Author Topic: Architect approved plans?  (Read 1054 times)

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Offline Kindiger

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Architect approved plans?
« on: December 01, 2016, 06:20:02 PM »
Hello all,

Are the plans you can purchase from Countryplans.com architect approved?  Can we buy a set of plans, take them to an architect or similar professional and get them to give these a stamp?

We are building in (very) rural California, but as accommodating as the county is, we till have to cross some Ts and dot some Is.
We are newly married and very new to all this. We are trying to build affordably and love many of the  designs we see here.

Thanks for any advice on getting a county to give the green light to these plans!

-Kindiger

Offline NathanS

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Re: Architect approved plans?
« Reply #1 on: December 01, 2016, 06:48:15 PM »
They are not stamped plans. It's not really possible to purchase prestamped plans because the engineer needs to be recognized by the state or locality.

In my county in new York you don't need a stamp under 1500sq ft. Next county over you must have everything stamped. I talked to the code officer in that county and he said if he understands the structure he won't require that stamp. my septic engineer would probably stamp the countryplans plans pretty cheaply... In other areas it could be a very expensive process.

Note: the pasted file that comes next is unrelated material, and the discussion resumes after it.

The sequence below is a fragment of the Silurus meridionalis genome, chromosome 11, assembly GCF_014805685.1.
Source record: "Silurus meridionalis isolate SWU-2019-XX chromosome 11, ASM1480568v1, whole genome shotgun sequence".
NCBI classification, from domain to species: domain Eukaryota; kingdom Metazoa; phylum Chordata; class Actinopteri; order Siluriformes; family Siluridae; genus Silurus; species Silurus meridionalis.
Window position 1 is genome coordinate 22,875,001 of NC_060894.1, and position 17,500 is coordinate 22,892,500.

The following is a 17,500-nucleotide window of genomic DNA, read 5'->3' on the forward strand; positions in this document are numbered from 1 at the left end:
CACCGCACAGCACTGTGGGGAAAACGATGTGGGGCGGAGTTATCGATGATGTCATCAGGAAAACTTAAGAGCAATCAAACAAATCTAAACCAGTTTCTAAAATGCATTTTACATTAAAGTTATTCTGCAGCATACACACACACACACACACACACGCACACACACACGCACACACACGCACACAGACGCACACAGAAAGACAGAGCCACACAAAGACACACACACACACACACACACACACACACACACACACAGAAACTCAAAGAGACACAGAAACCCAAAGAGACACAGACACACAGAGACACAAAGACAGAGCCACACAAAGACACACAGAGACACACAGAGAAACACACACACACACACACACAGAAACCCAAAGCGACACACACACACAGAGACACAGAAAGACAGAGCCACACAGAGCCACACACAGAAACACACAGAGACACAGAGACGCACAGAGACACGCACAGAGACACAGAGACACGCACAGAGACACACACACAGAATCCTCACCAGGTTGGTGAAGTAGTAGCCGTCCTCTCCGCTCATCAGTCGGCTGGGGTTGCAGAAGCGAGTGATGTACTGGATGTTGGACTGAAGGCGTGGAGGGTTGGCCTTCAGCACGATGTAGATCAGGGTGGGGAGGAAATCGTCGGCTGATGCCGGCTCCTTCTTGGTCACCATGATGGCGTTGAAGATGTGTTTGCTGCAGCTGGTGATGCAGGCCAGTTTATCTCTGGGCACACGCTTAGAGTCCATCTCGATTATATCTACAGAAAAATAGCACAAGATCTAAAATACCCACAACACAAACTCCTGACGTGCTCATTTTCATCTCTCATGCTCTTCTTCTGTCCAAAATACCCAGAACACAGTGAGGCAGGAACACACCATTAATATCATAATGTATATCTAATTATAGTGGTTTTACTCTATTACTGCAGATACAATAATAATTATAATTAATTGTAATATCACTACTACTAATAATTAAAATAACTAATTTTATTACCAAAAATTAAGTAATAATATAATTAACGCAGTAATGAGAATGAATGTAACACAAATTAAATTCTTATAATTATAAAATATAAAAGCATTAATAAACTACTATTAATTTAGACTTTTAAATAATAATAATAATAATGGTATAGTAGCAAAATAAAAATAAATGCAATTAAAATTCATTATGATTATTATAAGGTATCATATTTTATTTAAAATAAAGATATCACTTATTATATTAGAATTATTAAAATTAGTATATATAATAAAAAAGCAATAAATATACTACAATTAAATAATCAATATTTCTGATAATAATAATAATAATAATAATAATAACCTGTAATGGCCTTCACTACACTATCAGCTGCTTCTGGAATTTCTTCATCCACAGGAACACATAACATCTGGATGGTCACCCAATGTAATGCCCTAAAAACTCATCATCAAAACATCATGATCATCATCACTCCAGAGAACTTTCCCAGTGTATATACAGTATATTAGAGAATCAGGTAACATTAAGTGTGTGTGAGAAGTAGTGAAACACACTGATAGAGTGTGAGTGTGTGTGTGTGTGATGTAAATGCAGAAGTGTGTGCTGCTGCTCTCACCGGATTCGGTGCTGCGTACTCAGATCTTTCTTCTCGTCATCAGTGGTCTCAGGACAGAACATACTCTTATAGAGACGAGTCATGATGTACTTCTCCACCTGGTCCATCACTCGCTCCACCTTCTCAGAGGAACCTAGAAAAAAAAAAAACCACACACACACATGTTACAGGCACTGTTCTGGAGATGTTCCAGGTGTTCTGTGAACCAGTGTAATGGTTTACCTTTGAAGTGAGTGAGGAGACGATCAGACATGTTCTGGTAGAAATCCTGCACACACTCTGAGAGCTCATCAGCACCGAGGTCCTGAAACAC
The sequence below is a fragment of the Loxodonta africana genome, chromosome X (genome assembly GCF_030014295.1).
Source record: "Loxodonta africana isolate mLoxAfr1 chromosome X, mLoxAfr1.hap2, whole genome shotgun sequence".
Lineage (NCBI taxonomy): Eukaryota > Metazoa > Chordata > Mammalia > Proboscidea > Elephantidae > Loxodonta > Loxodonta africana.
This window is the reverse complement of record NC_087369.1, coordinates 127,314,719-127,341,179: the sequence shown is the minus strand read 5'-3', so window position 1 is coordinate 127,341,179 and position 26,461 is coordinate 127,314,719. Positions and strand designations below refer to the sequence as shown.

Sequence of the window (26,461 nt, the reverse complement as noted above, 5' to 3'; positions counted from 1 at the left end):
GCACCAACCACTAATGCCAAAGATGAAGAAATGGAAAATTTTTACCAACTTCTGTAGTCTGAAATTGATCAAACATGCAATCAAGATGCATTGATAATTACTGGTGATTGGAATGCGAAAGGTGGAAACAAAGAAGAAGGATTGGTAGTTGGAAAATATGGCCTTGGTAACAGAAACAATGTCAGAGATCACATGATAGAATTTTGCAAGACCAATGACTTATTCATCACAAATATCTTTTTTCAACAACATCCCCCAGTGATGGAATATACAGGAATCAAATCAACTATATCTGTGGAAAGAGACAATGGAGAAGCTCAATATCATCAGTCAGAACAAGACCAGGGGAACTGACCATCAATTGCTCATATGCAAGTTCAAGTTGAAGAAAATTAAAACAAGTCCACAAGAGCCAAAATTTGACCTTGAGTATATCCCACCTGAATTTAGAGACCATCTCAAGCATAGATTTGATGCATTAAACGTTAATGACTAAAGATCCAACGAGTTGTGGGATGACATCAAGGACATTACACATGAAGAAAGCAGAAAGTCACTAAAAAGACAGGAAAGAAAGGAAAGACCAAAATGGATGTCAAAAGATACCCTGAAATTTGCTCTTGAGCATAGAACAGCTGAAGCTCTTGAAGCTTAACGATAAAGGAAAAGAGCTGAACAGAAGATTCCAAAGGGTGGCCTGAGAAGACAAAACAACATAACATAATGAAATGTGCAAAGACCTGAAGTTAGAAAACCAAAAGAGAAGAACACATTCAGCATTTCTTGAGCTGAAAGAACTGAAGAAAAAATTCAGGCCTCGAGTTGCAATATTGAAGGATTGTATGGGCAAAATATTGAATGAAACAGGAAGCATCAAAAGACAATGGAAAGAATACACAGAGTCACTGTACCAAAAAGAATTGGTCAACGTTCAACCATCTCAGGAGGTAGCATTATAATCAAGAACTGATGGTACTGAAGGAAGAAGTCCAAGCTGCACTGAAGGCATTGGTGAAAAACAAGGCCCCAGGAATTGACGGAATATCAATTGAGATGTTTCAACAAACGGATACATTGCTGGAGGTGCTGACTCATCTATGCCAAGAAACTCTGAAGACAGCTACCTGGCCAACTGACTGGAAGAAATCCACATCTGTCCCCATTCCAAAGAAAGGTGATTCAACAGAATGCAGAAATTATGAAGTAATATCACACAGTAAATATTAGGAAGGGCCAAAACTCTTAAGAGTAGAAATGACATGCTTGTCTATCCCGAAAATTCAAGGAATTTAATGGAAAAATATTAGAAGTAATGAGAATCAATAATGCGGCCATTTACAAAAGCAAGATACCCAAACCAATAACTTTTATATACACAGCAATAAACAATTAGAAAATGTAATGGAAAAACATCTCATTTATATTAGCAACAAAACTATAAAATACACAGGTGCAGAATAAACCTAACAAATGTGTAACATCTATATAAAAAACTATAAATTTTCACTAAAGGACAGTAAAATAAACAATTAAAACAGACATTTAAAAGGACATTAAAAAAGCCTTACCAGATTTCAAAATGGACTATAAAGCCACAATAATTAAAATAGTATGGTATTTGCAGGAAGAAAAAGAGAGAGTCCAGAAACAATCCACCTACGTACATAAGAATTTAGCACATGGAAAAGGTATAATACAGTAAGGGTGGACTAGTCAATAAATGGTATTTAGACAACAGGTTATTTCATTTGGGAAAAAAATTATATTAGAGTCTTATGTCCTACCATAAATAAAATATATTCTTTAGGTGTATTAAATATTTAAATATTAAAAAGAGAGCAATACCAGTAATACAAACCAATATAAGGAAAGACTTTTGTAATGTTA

I guess my point is start talking to people. show your inspector the plans and ask why he needs a stamp. it's a lot to learn but you guys can do it if you're determined.

some code officers are very lenient, some are power crazy. Find out who you would be dealing with.

Offline Danfish

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Re: Architect approved plans?
« Reply #2 on: December 02, 2016, 06:06:00 AM »
Many California building departments require engineered structural plans due to snow loading, earthquake design, soil issues, etc.   That does not mean the "design" requires an architect it just means the structure details must be approved by a state licensed engineer.  There is no way around this requirement if that's what your local building dept requires.  This means you will have to take the plans to a registered engineer who will make the necessary calculations, provide a report of same and the the necessary notes to include on the structural construction drawings.  You can draw the necessary construction drawings or pay someone to draw.  These then are added to the drawing set for permit submission.  You may also be required to get a report from a registered soils engineer.  Total cost for all this...$1,000 - $5,000.  In California be prepared to shell out the dollars for permits, fees and other things related to your building!

 

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